PAIN OF SALVATION
I last saw Pain of Salvation in action at the Dutch ProgPower festival in 2005 where they were plagued by technical difficulties prior to their headline performance so appeared a whopping two hours later than scheduled. Tonight, as Opeth's 2011 European tour rolls into Birmingham, proceedings have also been delayed. This time, as the band's tour manager informed me earlier in the day, it's a tour bus problem (which seems to have plagued Pain of Salvation an inexplicable amount of times of late!), so a notice upon entering the venue apologies for the revised set times. Still, the band hit the stage just after 8pm and, after that overly long wait in Holland, the delay is negligible. Appearing to the instrumental piece 'Road Salt Theme' from the recently released 'Road Salt Two', they're greeted by a few cheers in the crowd as they launch into opener 'Softly She Cries' from said album which is swiftly followed by 'Ashes' from 2000's 'The Perfect Element, Part I'. The band are on fine form, both musically and through their energetic performance, so it's a shame that more of the audience don't seem too taken by what they hear and see. While a large crowd is already gathered in the Academy, many of whom have obviously nabbed a prime spot from which they won't be moving for Opeth later on, an irritatingly large number of people seem to favour chatting instead of watching/listening, which is indicative that the British prog audience are perhaps not quite as open-minded for discovering new bands as they should be (which, in itself, is surely against the mentality and principles of genuinely progressive music anyway). However, many present in the venue do seem quite taken by what they witness and frontman Daniel Gildenlöw tries his best to engender some sort of reaction with witty between-song banter and, at one point, asking if the audience can scream louder than Scotland a couple of nights ago. He's met by a rather subdued reaction but, by the fourth time of asking everyone to yell even louder, he's rewarded with deafening screams from a crowd that, at last, appears to be waking up. With their forty minute set biased towards the two 'Road Salt' works - 'Linoleum' and 'No Way' from the first and '1979', 'To the Shoreline' and the aforementioned 'Softly She Cries' from the second, it's refreshing that Pain of Salvation finish up with the 10+ minutes of 'The Perfect Element'. While the rockier, 70s inspired 'Road Salt' material seems to engender little interest from the bulk of the audience (rather inexplicably so as it sounds utterly awesome in both its recorded and live forms), the Opeth masses are discernibly more interested in this climactical tune. With a promise to return to the UK in February next year for some headline shows, at least they might have won over a few Opeth fans and, if not, then they'll undoubtedly fare better performing to their own audience. With shows on this tour being the last for long-time members, keyboardist Fredrik Hermansson and guitarist Johan Hallgren, both of whom are quitting the band after the tour, it can only be presumed that replacements and/or live session players are already waiting in the wings if gigs are being booked for three months' time. For now, though, subdued crowd reaction or not, Pain of Salvation are, quite simply, fantastic in Birmingham tonight.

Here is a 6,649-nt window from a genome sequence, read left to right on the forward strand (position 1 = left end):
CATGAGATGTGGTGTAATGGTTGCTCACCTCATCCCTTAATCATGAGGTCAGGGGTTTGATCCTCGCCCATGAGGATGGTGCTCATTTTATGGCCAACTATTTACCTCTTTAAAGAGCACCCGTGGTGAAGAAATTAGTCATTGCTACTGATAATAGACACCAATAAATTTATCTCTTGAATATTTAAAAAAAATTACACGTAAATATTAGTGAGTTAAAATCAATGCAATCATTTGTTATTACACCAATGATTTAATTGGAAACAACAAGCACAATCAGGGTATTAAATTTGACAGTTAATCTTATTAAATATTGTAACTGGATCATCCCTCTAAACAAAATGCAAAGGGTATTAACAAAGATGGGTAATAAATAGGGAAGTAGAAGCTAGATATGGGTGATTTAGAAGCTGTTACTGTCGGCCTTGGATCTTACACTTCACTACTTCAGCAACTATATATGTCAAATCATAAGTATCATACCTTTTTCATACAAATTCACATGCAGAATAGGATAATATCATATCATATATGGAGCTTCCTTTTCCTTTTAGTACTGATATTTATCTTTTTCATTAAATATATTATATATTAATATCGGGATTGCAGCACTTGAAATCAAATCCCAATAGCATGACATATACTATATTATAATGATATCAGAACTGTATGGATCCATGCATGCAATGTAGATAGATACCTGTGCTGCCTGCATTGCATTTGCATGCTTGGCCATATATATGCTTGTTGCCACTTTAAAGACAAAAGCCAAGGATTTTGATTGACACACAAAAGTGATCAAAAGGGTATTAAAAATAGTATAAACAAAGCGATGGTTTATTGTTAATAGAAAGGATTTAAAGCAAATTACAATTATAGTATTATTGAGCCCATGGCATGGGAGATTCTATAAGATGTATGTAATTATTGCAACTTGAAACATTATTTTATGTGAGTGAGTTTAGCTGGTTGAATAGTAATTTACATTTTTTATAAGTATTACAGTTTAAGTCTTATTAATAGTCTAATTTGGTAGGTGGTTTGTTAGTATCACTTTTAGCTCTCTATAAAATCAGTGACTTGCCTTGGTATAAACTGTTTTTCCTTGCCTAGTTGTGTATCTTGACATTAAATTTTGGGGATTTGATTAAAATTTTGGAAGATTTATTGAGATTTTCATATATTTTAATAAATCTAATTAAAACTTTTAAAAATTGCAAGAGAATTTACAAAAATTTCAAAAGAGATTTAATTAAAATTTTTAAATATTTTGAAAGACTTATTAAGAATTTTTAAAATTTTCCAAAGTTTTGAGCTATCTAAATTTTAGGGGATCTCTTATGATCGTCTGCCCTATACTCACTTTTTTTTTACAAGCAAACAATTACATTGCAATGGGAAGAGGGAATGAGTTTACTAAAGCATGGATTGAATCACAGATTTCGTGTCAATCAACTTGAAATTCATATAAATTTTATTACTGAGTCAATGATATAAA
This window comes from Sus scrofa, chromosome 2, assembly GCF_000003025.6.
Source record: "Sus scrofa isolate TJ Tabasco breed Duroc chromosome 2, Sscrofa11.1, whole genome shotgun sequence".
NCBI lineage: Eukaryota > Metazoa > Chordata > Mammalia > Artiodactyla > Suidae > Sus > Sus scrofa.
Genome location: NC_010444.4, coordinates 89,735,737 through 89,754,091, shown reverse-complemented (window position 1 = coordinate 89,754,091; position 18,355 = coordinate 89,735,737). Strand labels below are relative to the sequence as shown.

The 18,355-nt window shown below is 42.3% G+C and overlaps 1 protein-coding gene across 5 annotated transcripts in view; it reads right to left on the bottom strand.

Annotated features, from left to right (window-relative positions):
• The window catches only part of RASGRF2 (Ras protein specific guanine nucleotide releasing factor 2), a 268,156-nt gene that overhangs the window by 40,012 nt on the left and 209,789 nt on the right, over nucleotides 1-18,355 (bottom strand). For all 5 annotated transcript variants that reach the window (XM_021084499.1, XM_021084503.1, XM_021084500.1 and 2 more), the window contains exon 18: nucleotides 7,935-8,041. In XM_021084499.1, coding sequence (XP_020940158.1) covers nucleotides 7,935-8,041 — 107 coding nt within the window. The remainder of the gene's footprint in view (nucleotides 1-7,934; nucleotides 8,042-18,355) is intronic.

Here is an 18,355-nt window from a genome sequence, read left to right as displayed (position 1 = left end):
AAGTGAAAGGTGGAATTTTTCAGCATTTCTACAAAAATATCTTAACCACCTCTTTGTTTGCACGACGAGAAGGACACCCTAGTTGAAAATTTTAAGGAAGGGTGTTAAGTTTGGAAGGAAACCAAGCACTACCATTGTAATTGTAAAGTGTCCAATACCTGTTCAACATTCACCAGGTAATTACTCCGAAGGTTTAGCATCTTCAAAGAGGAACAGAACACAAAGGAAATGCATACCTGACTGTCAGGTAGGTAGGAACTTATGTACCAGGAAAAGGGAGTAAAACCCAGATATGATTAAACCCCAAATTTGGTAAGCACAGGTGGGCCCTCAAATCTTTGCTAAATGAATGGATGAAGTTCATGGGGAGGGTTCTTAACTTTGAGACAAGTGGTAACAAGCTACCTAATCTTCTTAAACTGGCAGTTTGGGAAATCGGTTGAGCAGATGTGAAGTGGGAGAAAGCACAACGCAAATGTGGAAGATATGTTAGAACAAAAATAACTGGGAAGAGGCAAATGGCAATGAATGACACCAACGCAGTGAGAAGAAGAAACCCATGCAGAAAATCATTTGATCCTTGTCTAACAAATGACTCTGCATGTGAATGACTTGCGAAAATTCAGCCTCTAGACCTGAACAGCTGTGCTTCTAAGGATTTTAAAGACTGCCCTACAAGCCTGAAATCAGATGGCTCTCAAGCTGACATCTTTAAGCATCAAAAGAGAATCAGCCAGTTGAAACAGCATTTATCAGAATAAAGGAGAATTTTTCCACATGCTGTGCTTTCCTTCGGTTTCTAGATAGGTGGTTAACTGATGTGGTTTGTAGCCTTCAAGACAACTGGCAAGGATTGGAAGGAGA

Saturday 12th November 2011
The Academy in Birmingham, UK
Reviews & Photography by Mark Holmes
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PAIN OF SALVATION
Around 9pm, as lights in the Academy dim and ambient backlighting illuminates the 'O' from the Opeth logo on five banners positioned symmetrically around the stage, the audience let rip with roaring cheers. Casually wandering out to even louder noise from the crowd, Mikael Åkerfeldt and co. commence attack with a couple of new album tracks, 'The Devil's Orchard' and 'I Feel the Dark' before dipping into 1999's 'Still Life' for a flawless rendition of 'Face of Melinda'. The band sound amazing through the PA from the off and throughout their two hour set. And it's a set where death vocals are noticeably absent. If the solely clean vocals for new album 'Heritage' have proven a tad controversial amongst the diehard Opeth elite then purely clean vocals for the band's current touring setlist has also stirred a few. This is evidenced after only one song as there's a clearly audible yell from the audience for them to play 'Master's Apprentices' (which Mikael Åkerfeldt shrugs off with an amused grin), and other random heckles to "play something heavier" throughout the night. Fortunately, such inane yells and the insular minded metal fan only seem to form a very small contingent of the crowd (and, bizarrely, I don't recall 'Damnation' causing any such dissension over eight years ago) as most enthusiastically digest everything the Swedes offer up tonight. For me, the lack of death growls is of little significance as Opeth's dynamic isn't defined by the growled singing, rather it's merely an integral part of their overall aesthetic. The songs from 'Heritage', and everything else played tonight, are still chock-full of the band's progressively unique blend of sonic idioms and, if anything, they should be applauded for the brave move to eschew the growls rather than criticised for such. 'Porcelain Heart', complete with drum solo, 'Nepenthe', 'The Throat of Winter', 'Credence' and 'Closure' are all played next. And for those missing the death vocals, Åkerfeldt treats all present to not one, but four renditions of Napalm Death's 1989 two second masterpiece 'You Suffer', albeit it's the crowd who provide growls in an ironically vicarious moment. How? Why?...I hear you ask. Well, the frontman, in the manner of his usual impromptu banter with Opeth's audiences, asks what's the best band from Birmingham. An initial shout of UB40 is rejected by Åkerfeldt as he states his sister used to listen to them all the time although he despised them. A follow-up yell of Napalm Death leads to his offer that he'll play the riff to 'You Suffer' if the audience are willing to 'sing' it. He plays, they growl. Simple as that! The fourth instance of 'You Suffer' is followed by 'Slither' which Åkerfeldt dedicates to Ronnie James Dio, humbly stating that he'll "never be able to sing like him...ever", before storming versions of 'A Fair Judgement' and 'Hex Omega' wrap up their pre-encore set. Exiting the stage and returning after a series of "Opeth" chants from the crowd, Åkerfeldt introduces all band members which seems to take as long as the final song they play, 'Folklore'. New keyboardist Joakim Svalberg is introduced as having previously played with Yngwie Malmsteen to which the frontman borrows from the neo-classical guitar legend's own motto by stating - "Yngwie who? Yngwie fucking Malmsteen, that's who!". Introductions are complete when he ever so modestly claims - "And you all know who I am because I'm so fucking famous!" (and coming from Åkerfeldt, you know the pretension in such a statement is actually a hundred per cent unpretentious). Part of the joy of being an Opeth fan is the band's unpredictability which is the mark of a genuinely progressive act, and that's exactly what the Swedes are. It wouldn't come as a surprise if their next album was a heavied-up, growling affair with a concomitant growl-biased touring setlist. Based on tonight's performance, though, Opeth are stronger than they've ever been. Together with Pain of Salvation, an amazingly fun night's entertainment.